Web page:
And for the Americans who already have health insurance via their employers, the new law promises key regulatory protections. By 2014, private insurers will no longer be able to avoid or drop coverage for people with serious “preexisting” health conditions. By the fall of 2010, they will have to cover children regardless of health problems and allow young adults to remain on parental insurance plans until the age of twenty-six. Sommer 10) Healthcare reform cannot be accomplished overnight, and the majority of the changes will span over the next eight years. Many wonder if we can provide everyone with essential care. To a significant degree, we already do.

Taxpayers already cover the health care costs of elderly (Medicare) patients, many of the poor and disabled veterans. These publicly-financed programs cover more than half of all health care expenditures in the United States, considerably more than is financed by traditional, private health insurance. Sommers 12) . Those of us receiving insurance as a “benefit” of employment are actually paying for our insurance in the form of lower wages. The real costs for universal coverage cannot be very different from what we pay now in multiple, varied and disjointed means. When examining it from this perspective, how can universal healthcare be a bad thing? One of the reasons other countries can invest less in healthcare and have better outcomes is that they waste less on administrative overhead.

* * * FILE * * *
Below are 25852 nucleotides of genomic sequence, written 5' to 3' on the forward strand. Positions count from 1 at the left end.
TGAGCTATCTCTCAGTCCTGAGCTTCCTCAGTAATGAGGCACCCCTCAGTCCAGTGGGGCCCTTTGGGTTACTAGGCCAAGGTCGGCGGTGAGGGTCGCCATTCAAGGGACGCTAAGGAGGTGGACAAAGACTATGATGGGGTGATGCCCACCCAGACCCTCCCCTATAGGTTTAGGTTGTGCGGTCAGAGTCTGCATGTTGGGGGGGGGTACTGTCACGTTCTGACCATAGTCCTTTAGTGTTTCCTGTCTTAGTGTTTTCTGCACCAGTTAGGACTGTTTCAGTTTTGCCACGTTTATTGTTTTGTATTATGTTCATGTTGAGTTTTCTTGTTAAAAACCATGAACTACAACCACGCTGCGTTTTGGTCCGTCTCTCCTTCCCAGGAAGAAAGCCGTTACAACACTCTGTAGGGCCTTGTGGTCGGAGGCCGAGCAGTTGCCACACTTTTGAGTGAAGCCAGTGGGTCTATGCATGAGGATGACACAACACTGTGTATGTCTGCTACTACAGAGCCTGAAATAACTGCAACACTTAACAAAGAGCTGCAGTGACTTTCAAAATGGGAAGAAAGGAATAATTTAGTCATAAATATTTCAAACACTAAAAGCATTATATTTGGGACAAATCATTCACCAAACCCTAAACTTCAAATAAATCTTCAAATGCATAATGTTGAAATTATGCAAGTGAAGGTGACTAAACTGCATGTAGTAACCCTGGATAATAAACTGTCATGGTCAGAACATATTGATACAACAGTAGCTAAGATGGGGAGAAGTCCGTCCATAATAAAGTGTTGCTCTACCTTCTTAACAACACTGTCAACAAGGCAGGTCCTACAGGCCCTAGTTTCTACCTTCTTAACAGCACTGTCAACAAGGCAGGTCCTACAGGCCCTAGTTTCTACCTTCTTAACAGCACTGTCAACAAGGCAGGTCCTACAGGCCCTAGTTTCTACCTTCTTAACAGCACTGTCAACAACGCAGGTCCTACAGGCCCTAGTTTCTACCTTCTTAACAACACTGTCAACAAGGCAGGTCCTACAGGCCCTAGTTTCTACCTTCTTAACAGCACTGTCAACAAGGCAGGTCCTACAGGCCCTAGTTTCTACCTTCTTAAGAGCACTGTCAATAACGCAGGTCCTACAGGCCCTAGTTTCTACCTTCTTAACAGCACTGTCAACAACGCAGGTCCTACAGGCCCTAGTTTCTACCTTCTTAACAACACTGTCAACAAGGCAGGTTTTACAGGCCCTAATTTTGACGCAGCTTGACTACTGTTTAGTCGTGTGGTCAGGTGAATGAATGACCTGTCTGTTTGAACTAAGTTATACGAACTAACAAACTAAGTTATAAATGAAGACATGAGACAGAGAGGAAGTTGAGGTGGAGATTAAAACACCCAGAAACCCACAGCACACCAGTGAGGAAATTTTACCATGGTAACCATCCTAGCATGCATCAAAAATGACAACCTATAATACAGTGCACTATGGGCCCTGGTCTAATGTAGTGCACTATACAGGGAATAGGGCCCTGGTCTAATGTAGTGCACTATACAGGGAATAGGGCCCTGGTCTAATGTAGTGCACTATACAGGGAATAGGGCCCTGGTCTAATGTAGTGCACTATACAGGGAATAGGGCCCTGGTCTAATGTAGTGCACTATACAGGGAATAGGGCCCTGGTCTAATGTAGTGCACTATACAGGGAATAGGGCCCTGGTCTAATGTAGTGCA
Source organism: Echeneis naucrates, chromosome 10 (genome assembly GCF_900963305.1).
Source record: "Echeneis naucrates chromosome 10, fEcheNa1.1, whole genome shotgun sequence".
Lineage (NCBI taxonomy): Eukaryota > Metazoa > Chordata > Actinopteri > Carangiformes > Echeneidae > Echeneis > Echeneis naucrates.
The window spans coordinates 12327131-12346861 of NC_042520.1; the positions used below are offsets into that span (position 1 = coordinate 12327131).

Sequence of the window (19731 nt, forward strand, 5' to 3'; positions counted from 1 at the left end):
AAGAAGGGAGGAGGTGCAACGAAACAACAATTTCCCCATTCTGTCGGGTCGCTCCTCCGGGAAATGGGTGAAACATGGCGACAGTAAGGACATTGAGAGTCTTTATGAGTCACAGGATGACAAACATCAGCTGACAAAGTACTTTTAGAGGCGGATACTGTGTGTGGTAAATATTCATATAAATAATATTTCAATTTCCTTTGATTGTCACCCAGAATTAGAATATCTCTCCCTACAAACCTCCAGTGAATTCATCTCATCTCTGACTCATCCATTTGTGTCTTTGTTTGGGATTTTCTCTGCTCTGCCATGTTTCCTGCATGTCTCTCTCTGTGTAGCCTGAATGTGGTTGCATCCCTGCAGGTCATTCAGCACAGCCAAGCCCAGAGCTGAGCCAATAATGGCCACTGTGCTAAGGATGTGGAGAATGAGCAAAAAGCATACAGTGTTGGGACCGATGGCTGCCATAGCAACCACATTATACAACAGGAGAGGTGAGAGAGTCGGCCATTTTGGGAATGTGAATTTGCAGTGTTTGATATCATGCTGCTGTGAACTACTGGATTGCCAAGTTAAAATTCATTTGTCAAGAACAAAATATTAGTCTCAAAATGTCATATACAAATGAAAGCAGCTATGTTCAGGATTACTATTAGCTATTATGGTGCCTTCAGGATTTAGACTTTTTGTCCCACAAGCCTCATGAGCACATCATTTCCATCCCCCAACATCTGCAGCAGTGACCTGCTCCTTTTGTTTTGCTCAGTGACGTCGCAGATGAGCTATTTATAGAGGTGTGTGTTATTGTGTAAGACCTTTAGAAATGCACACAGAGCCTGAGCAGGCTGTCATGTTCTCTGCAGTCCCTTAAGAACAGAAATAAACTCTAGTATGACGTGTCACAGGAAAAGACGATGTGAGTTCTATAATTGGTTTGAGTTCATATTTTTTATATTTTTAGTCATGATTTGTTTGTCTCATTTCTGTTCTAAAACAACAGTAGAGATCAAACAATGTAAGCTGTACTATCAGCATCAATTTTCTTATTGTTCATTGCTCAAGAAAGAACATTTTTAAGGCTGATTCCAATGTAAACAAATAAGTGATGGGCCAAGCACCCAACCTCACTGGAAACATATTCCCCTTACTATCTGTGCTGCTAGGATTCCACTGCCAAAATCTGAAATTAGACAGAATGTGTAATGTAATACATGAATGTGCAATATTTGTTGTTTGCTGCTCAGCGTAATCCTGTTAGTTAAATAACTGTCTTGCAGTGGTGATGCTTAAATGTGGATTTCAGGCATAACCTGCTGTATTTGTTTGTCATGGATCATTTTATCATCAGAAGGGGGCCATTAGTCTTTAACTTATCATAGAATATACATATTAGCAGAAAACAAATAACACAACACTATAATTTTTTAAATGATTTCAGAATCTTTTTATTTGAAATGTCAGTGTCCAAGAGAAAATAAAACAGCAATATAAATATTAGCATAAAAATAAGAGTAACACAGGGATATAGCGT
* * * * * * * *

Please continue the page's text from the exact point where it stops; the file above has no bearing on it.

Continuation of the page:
Canadians spend only four cents of every healthcare dollar on overhead. When private insurance companies manage our care, they spend more than thirty cents of every dollar on approval and denial processes, marketing and profits. Simply reducing overhead and minimizing the use of unnecessary drugs and procedures should cover the costs of insuring the Americans who are presently uninsured. It is time to stand up to these greedy insurance companies and start protesting the ridiculous costs they pass on to policy holders.